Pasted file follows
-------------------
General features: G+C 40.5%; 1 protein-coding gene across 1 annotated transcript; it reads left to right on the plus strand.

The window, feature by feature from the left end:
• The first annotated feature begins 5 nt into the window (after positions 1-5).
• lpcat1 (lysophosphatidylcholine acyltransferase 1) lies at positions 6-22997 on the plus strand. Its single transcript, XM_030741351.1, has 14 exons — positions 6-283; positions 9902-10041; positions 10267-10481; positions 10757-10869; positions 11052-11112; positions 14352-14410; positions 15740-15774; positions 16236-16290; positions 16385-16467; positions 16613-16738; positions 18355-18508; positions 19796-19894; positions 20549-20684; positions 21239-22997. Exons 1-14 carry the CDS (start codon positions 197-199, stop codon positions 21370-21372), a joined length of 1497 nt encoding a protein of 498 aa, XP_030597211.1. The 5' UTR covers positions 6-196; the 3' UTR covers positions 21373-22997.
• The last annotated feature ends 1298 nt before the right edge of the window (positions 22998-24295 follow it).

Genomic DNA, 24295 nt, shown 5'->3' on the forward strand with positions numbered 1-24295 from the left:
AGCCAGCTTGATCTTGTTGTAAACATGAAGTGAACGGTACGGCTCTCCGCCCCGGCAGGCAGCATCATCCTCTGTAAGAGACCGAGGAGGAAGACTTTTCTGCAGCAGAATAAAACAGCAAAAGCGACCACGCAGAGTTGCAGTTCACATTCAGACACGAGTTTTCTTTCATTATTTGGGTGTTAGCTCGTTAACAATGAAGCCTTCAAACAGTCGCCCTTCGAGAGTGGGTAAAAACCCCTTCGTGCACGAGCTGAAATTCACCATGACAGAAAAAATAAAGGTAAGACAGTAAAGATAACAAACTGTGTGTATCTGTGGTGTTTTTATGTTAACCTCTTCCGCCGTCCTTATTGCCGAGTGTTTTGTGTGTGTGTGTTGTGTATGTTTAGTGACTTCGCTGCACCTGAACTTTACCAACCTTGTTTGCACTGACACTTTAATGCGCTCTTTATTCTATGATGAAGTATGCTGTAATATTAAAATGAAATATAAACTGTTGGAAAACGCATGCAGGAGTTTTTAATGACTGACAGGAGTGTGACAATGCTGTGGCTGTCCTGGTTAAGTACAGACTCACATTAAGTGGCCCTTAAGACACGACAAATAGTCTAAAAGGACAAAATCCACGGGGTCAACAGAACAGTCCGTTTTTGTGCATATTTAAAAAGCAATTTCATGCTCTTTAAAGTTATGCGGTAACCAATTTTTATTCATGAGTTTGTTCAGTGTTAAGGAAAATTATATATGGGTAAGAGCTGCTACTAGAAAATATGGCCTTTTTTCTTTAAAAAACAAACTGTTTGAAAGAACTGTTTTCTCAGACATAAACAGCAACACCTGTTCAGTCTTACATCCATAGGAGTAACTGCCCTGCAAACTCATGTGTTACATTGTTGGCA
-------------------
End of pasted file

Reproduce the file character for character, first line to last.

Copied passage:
General features: G+C 40.5%; 1 protein-coding gene across 1 annotated transcript; it reads left to right on the plus strand.

The window, feature by feature from the left end:
• The first annotated feature begins 5 nt into the window (after positions 1-5).
• lpcat1 (lysophosphatidylcholine acyltransferase 1) lies at positions 6-22997 on the plus strand. Its single transcript, XM_030741351.1, has 14 exons — positions 6-283; positions 9902-10041; positions 10267-10481; positions 10757-10869; positions 11052-11112; positions 14352-14410; positions 15740-15774; positions 16236-16290; positions 16385-16467; positions 16613-16738; positions 18355-18508; positions 19796-19894; positions 20549-20684; positions 21239-22997. Exons 1-14 carry the CDS (start codon positions 197-199, stop codon positions 21370-21372), a joined length of 1497 nt encoding a protein of 498 aa, XP_030597211.1. The 5' UTR covers positions 6-196; the 3' UTR covers positions 21373-22997.
• The last annotated feature ends 1298 nt before the right edge of the window (positions 22998-24295 follow it).

Genomic DNA, 24295 nt, shown 5'->3' on the forward strand with positions numbered 1-24295 from the left:
AGCCAGCTTGATCTTGTTGTAAACATGAAGTGAACGGTACGGCTCTCCGCCCCGGCAGGCAGCATCATCCTCTGTAAGAGACCGAGGAGGAAGACTTTTCTGCAGCAGAATAAAACAGCAAAAGCGACCACGCAGAGTTGCAGTTCACATTCAGACACGAGTTTTCTTTCATTATTTGGGTGTTAGCTCGTTAACAATGAAGCCTTCAAACAGTCGCCCTTCGAGAGTGGGTAAAAACCCCTTCGTGCACGAGCTGAAATTCACCATGACAGAAAAAATAAAGGTAAGACAGTAAAGATAACAAACTGTGTGTATCTGTGGTGTTTTTATGTTAACCTCTTCCGCCGTCCTTATTGCCGAGTGTTTTGTGTGTGTGTGTTGTGTATGTTTAGTGACTTCGCTGCACCTGAACTTTACCAACCTTGTTTGCACTGACACTTTAATGCGCTCTTTATTCTATGATGAAGTATGCTGTAATATTAAAATGAAATATAAACTGTTGGAAAACGCATGCAGGAGTTTTTAATGACTGACAGGAGTGTGACAATGCTGTGGCTGTCCTGGTTAAGTACAGACTCACATTAAGTGGCCCTTAAGACACGACAAATAGTCTAAAAGGACAAAATCCACGGGGTCAACAGAACAGTCCGTTTTTGTGCATATTTAAAAAGCAATTTCATGCTCTTTAAAGTTATGCGGTAACCAATTTTTATTCATGAGTTTGTTCAGTGTTAAGGAAAATTATATATGGGTAAGAGCTGCTACTAGAAAATATGGCCTTTTTTCTTTAAAAAACAAACTGTTTGAAAGAACTGTTTTCTCAGACATAAACAGCAACACCTGTTCAGTCTTACATCCATAGGAGTAACTGCCCTGCAAACTCATGTGTTACATTGTTGGCA